We had found our solution – time to make it real! This is the moment where our process crossed from Design Thinking into the Lean UX "build-measure-learn" loop (Landis, 2014):
We started off drafting the design's primary functions by doing competitor analysis and user segmentation to find out how our prototype would need to function to serve the intended user. Next, we detailed all the possible actions and flows a user could take in a User flow diagram. Then we started prototyping.
We used prototyping tool Framer (Framer, n.d.), as Framer contained pre-made components and interaction patterns that we could customise. Our first version was ready.
Now we could start usability testing on Ping Pong (Ping Pong, n.d.). Our first user taught us that the concept of the app really appealed, but there was a lot of confusion and scepticism over the role companies and users played in setting challenges. We revised the prototype with a fresher style and clearer navigation. Our second user was a lot more positive about the prototype itself, and even remarked "I wish this was real".
In total, we completed the Lean UX cycle twice. There were still improvements to be made, but it was time to deliver the solution to the client. We created an implementation roadmap, a service blueprint, and a final pitch to the client.
Source: (Lucidchart, 2019)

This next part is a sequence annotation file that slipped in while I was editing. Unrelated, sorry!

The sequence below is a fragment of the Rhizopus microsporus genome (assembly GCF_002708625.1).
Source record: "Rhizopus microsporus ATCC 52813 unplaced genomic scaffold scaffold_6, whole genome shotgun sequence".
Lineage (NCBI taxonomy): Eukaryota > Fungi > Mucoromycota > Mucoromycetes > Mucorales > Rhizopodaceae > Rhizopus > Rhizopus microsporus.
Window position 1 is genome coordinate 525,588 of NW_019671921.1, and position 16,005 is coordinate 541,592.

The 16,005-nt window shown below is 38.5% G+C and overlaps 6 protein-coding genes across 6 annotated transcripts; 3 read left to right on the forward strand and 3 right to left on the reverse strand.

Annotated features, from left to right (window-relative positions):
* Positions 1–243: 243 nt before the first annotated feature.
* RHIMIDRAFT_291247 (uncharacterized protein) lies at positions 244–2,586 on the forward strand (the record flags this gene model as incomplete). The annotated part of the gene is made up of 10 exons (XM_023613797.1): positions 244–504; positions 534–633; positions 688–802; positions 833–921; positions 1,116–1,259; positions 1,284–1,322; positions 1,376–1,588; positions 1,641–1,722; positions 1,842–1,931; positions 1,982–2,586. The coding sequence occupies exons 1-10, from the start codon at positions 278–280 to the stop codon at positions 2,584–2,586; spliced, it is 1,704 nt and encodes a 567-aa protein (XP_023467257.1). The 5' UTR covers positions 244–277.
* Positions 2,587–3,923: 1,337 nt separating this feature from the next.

A user flow diagram is a type of flowchart that details the different pathways a user can explore in their usage of your product . It's different from a user journey which also details the events before and after the user's interaction with the product (Merryweather, 2020).
The diagram let us discuss the functionality of the prototype without having to do any design, which saved on time. During the prototyping itself we did deviate from the diagram in key ways. That isn't a critique of the method, but a realisation that design is ever-changing based on new information.
Source: (Moran, 2019)
Usability testing is the most common version of evaluative research. The goal is to find out if a user understands your design and willing to use it.
Any usability test is only as good as the user you're testing with. Finding the right user is everything. The online platform Ping Pong helped automate this by allowing you to select really precise demographics to invite to your test. Thanks to Ping Pong, we spoke with two users who were exactly the type of "early adopter" we wanted to test with.
While usability testing, we noticed it was super easy to start "helping" the user as they are exploring the prototype. Ideally you should not guide the user to find out where they get stuck or what they don't notice. This proved to be a tricky balance.